Some suggest the rising cost is due to the concentration in the number of media sales houses, which have shrunk from seven to three since the takeover frenzy in the television industry. Advertisers have fewer places to buy TV time and most believe that has contributed to rising costs. On the wilder fringes of hyperbole the media owners have been accused of creating a situation of hyper-inflation not seen since 1923 in the Weimar Republic when people took their wages home in wheelbarrows.
“The main shared concern is that we are all spending a lot more money for far fewer viewers,” says Volkswagen marketing director John Abbott. “As car manufacturers, if we were losing customers we could not put up the price of our product – the same does not appear to be true for the ITV companies.
“There is an obvious demand but I cannot believe demand alone is driving this inflation. It is a bit of a coincidence that we are suffering higher costs now, when there are three sales houses, than when there were seven selling points. For the smaller players who have been on TV in the past it will become increasingly difficult to use the medium – inevitably it will exclude some manufacturers from it altogether.”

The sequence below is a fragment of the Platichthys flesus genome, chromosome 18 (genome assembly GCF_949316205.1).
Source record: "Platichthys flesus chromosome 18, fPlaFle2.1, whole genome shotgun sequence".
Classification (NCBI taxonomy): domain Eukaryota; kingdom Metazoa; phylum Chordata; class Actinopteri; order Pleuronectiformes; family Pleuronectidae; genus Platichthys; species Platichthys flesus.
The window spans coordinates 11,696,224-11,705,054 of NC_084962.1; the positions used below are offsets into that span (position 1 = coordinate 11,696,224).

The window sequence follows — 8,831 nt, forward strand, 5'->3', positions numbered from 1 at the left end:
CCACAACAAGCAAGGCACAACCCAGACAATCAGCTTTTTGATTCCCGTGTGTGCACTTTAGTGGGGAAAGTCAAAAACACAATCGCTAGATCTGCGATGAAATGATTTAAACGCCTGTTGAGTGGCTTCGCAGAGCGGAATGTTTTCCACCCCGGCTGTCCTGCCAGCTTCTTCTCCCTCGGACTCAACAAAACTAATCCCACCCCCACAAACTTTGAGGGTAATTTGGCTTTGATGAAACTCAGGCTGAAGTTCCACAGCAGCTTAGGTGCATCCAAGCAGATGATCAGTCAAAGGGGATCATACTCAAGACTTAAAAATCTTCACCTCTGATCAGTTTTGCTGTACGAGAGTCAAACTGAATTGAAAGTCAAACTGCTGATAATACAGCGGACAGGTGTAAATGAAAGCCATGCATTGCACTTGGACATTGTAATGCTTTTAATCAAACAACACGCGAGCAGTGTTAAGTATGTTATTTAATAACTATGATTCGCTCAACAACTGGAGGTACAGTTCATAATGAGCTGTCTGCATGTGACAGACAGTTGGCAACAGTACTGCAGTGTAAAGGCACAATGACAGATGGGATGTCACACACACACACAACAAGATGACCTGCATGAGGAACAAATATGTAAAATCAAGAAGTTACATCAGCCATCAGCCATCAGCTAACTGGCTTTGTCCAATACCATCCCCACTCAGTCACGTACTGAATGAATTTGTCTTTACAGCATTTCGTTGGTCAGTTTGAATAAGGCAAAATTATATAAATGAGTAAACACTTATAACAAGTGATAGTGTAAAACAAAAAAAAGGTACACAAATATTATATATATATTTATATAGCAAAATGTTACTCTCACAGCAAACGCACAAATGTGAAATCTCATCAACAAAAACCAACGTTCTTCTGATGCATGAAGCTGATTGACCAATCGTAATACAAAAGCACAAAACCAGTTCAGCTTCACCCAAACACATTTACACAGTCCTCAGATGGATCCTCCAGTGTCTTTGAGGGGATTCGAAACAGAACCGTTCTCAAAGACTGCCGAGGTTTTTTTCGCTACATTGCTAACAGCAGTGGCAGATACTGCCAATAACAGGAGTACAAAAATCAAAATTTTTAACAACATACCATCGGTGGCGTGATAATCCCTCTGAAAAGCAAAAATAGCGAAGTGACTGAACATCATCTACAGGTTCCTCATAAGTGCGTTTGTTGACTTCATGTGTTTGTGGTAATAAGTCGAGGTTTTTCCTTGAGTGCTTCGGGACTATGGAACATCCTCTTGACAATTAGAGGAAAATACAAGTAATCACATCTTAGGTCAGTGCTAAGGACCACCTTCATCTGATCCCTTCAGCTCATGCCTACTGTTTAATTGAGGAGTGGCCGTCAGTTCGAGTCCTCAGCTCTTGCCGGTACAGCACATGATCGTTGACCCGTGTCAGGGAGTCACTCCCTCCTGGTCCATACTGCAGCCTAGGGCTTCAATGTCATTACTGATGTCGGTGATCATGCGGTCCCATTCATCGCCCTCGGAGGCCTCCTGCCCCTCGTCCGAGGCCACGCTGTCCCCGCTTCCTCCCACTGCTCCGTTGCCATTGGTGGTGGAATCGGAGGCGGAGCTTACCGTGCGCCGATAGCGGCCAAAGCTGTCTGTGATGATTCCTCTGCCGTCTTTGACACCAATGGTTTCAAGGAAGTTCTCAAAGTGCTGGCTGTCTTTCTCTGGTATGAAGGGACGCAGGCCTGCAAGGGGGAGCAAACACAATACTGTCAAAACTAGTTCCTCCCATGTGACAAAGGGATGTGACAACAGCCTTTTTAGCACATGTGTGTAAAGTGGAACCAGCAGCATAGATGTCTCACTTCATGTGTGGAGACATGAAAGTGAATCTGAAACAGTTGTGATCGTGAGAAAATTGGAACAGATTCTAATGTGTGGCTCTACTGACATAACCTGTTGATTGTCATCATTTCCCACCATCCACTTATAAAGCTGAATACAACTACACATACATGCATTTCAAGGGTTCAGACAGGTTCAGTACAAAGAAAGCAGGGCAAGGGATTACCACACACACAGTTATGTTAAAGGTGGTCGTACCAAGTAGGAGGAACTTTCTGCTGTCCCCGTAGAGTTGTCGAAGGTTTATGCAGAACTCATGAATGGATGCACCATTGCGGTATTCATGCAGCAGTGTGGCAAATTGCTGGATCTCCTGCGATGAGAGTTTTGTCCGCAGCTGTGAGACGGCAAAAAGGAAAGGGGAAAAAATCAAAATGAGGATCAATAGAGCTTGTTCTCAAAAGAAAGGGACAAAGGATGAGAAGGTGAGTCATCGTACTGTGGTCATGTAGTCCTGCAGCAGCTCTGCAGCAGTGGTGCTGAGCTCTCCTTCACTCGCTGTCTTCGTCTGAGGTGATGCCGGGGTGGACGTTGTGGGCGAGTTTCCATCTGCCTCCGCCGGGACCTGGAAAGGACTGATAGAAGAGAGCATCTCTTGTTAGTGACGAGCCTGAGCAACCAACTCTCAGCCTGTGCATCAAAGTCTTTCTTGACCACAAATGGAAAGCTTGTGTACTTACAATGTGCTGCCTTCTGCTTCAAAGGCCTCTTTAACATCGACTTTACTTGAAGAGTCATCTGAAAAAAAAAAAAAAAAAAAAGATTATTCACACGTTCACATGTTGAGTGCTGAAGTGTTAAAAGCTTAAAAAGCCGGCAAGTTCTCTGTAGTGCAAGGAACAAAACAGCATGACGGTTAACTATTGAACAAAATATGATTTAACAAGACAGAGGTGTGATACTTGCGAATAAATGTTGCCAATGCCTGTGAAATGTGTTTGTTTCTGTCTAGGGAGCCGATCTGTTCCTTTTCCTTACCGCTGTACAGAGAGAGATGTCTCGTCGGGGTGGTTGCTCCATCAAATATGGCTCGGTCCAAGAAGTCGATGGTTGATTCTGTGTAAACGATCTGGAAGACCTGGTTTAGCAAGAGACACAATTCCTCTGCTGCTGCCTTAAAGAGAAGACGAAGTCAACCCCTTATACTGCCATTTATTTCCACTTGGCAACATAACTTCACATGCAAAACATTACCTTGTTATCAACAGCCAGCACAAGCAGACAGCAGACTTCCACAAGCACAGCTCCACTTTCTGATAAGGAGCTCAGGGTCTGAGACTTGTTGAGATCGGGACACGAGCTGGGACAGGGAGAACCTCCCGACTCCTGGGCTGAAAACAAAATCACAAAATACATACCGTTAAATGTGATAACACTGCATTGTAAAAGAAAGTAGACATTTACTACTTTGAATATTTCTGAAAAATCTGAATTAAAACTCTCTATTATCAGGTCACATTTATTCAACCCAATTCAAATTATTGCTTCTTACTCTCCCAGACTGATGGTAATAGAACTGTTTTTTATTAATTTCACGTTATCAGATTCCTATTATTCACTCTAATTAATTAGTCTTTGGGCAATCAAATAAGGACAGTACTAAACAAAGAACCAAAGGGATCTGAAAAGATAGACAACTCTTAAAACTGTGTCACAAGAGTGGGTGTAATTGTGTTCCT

Not just the small players. Vauxhall has shifted the emphasis of its advertising into television in the past two years, increasing its television spend by 51 per cent last year to 41m. Even with that it lost market share.
In 1995 – assuming 17 per cent inflation – that volume of advertising would cost an extra 7m. Vauxhall managing director Charlie Golden was instrumental in raising the issue and forcing it onto the SMMT agenda.
“The motoring sector has been among the largest users of television but it is getting to the point where it is difficult to run a cost-effective campaign on TV,” says Vauxhall’s executive sales and marketing director Ian Coomber. “We can’t just keep pouring money into budgets to keep up with the rising costs. If there is no way of bringing this inflation under control, television will become increasingly ineffective and we will have to look at alternative creative solutions.”
That is the ultimate threat the manufacturers hold over the heads of the ITV companies – to pull their ads. But both sides know that car makers need television at least as much, if not more, than television needs them.